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Hydrocortisone Therapy: Pros and Cons

PostPosted: Tue May 01, 2012 8:26 am
by bear

I have recently been thinking about my steroid therapy and because of something my endocrinologist said to me on one of my hospital appointments.
I have been taking hydrocortisone for 18 years now. I am 40 now and have been recently diagnosed with a fatty liver. I am concerned that this has been caused by the steroids. Has anyone else experienced this side effect?
Last year, my endocrinologist mentioned that my dose was particularly low (10mg morning/5mg afternoon) and he said I could try coming off the steroids altogether. I was a bit shocked because I always believed I needed them to carry on with my treatment. Since the issue with my liver, I was thinking that maybe I should try life without the steroids.
I do remember my when I was started on the steroids that my doctors asked me how active I was. I used to exercise regularly then. I don't anymore. This may have caused the side effects to creep in.
I have to admit that I get very lathargic these days even on the steroids, particularly getting started in the morning. Maybe the steroids have ended up doing more harm that good?
Anybody else had any concerns regarding hydrocortisone therapy?

Re: Hydrocortisone Therapy: Pros and Cons

PostPosted: Tue May 01, 2012 3:19 pm
by plum
Hi Bear
yes, i have resented being on hydrocortisone (since surgery in dec 2010). i am currently on 10mg in the morning.

last month i decided to to experiment and to halve my dose to 5mg/day and see what difference that made if any. (without the doctor's knowledge). i felt as pathetic and weak on 5mg/day and as i did on the 10mg/day. i stayed on this half dose for 10 days and the only difference i noticed, which may or may not have been related, was that i got thirstier. i am now back on 10mg/day mainly because i am due to see the endocrine sister soon and i don't want her to tell me off!

personally, i think that if your doctors are giving you the chance to come off them then go for it! it would be good to know how you get on. i had heard that after a while the adrenal glands are suppressed by taking steroids, so it would be interesting to know if they can revive after such a long time!

good luck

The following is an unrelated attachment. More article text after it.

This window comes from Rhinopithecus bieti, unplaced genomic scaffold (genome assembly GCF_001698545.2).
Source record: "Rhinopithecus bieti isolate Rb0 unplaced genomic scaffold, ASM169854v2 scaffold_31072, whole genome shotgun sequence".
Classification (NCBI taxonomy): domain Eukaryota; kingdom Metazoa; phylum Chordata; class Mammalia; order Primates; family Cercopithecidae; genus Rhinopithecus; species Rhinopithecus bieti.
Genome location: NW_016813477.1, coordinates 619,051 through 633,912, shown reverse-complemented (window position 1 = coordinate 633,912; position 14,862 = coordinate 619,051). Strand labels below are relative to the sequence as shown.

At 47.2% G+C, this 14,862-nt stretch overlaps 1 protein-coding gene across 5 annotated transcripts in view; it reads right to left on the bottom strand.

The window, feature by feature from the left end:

Re: Hydrocortisone Therapy: Pros and Cons

PostPosted: Thu May 03, 2012 4:29 pm
by Bill
I have Panhypo and am on 20mg a day. I have been interested to read the above posts however I think you would have to be very careful about trying to cut down on them or stopping them altogether.
I well remember how unwell I was before taking Hydrocortisone and don't want repeat that experience!
Bear, is there any possibility that it is not the steroids that are causing the fatty liver and perhaps something else?
If you do decide to cut down please be very careful to monitor the situation carefully and I certainly wouldn't recommend doing it without consulting your Endo first.
Remember you are on these medications for a reason. :)

Re: Hydrocortisone Therapy: Pros and Cons

PostPosted: Thu May 03, 2012 8:40 pm
by Mgh
My experience is very similar to Bill's. I am panhypo, on 20mg hydrocortisone daily since June and also remember how unwell I was prior to taking it. I also recall how quickly I became very weak the first time I had a sore throat since starting on hydrocortisone. That was before I learned about 'the sick day rules' of increasing the dose when the body is under increased stress fighting an illness or infection. Before all of this pituitary business hit me I was very loath to take any medication such as pain killers or antibiotics so I can understand your being uncomfortable with taking this. However, like Bill I know I need hydrocortisone for a very good reason. I think it would be unwise to come off it without discussing with endocrinologist. It helps me greatly to speak with Alison, the Endrocrine Support Nurse at the Pituitary Foundation. She is very good at explaining the pros and cons on the phone.

Re: Hydrocortisone Therapy: Pros and Cons

PostPosted: Sat May 05, 2012 2:55 pm
by Bill